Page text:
A hob is a type of small mythological household spirit found in the north and midlands of England, but especially on the Anglo-Scottish border, according to traditional folklore of those regions. They could live inside the house or outdoors. They are said to work in farmyards and thus could be helpful; however, if offended they could become nuisances. The usual way to dispose of a hob was to give them a set of new clothing, the receiving of which would make the creature leave forever. It could, however, be impossible to get rid of the worst hobs.
"Hob" is simply a rustic name for the countryside goblin, "a piece of rude familiarity to cover up uncertainty or fear". "Hob" is generally explained as a nickname for "Robert". "Hob" is sometimes a generic term given to a goblin, bogle or brownie.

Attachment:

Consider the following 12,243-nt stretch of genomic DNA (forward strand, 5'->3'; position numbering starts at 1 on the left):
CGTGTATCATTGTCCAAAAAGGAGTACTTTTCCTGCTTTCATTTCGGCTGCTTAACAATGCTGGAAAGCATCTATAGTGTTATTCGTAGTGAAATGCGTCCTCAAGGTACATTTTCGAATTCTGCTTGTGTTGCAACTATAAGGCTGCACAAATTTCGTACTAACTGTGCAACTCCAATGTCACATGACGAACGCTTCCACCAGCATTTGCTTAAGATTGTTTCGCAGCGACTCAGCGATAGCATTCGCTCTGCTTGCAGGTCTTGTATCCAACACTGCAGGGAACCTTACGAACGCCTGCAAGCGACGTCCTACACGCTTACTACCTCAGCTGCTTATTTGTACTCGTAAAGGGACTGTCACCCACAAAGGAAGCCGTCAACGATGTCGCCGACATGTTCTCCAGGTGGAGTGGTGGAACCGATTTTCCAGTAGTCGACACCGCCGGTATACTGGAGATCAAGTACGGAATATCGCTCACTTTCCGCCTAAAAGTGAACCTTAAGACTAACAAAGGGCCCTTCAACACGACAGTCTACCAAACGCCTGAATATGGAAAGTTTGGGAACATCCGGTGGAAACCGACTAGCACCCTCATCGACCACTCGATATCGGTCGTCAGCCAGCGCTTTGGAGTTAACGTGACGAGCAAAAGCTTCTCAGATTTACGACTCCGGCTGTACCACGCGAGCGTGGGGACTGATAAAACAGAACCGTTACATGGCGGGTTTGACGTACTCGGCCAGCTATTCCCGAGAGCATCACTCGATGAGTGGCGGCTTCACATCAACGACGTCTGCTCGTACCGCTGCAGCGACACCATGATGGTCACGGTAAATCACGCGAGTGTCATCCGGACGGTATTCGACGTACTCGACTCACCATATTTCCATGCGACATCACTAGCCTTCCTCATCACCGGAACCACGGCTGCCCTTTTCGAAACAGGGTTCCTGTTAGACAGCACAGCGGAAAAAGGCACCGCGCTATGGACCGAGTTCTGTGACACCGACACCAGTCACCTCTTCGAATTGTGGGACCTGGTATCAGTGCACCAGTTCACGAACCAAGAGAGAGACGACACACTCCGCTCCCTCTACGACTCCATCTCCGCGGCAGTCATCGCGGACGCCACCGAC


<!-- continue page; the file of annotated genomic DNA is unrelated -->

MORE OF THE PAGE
Hobs have been described as small, hairy, wizened men. In northern Britain the hob was viewed as a kind but mischievous spirit, helpful to local people in need of healing. A famous hob called the hobthrust lived near Runswick Bay in a hobhole, and was said to be able to cure whooping cough.
The hob would help the farmer in the field or the shopkeeper in his store. Hobs are generally considered household spirits, who preferred to be about at night. Katherine Briggs noted that hobs were not tied to a particular place, but seemed to come and go as they chose.
As well as the brownie, another cognate exists in the Scandinavian nisse or tomte; all of which are thought to be derived from the household gods of olden times, known in England as the cofgodas (Old English for "house-gods") of which the brownie and hob are indeed a survival.
In Moldovan Romani folklore a correlate of the hob was the "Goblin". They also lived inside or outside, worked incredibly fast and hard and could make plants grow quickly. These abilities combined with their supernatural strength and speed made them invaluable to farmers lucky enough to be on their good side. There existed no folklore regarding a negative interaction with clothing except that these creatures considered the clothes of mankind to be inferior to their own.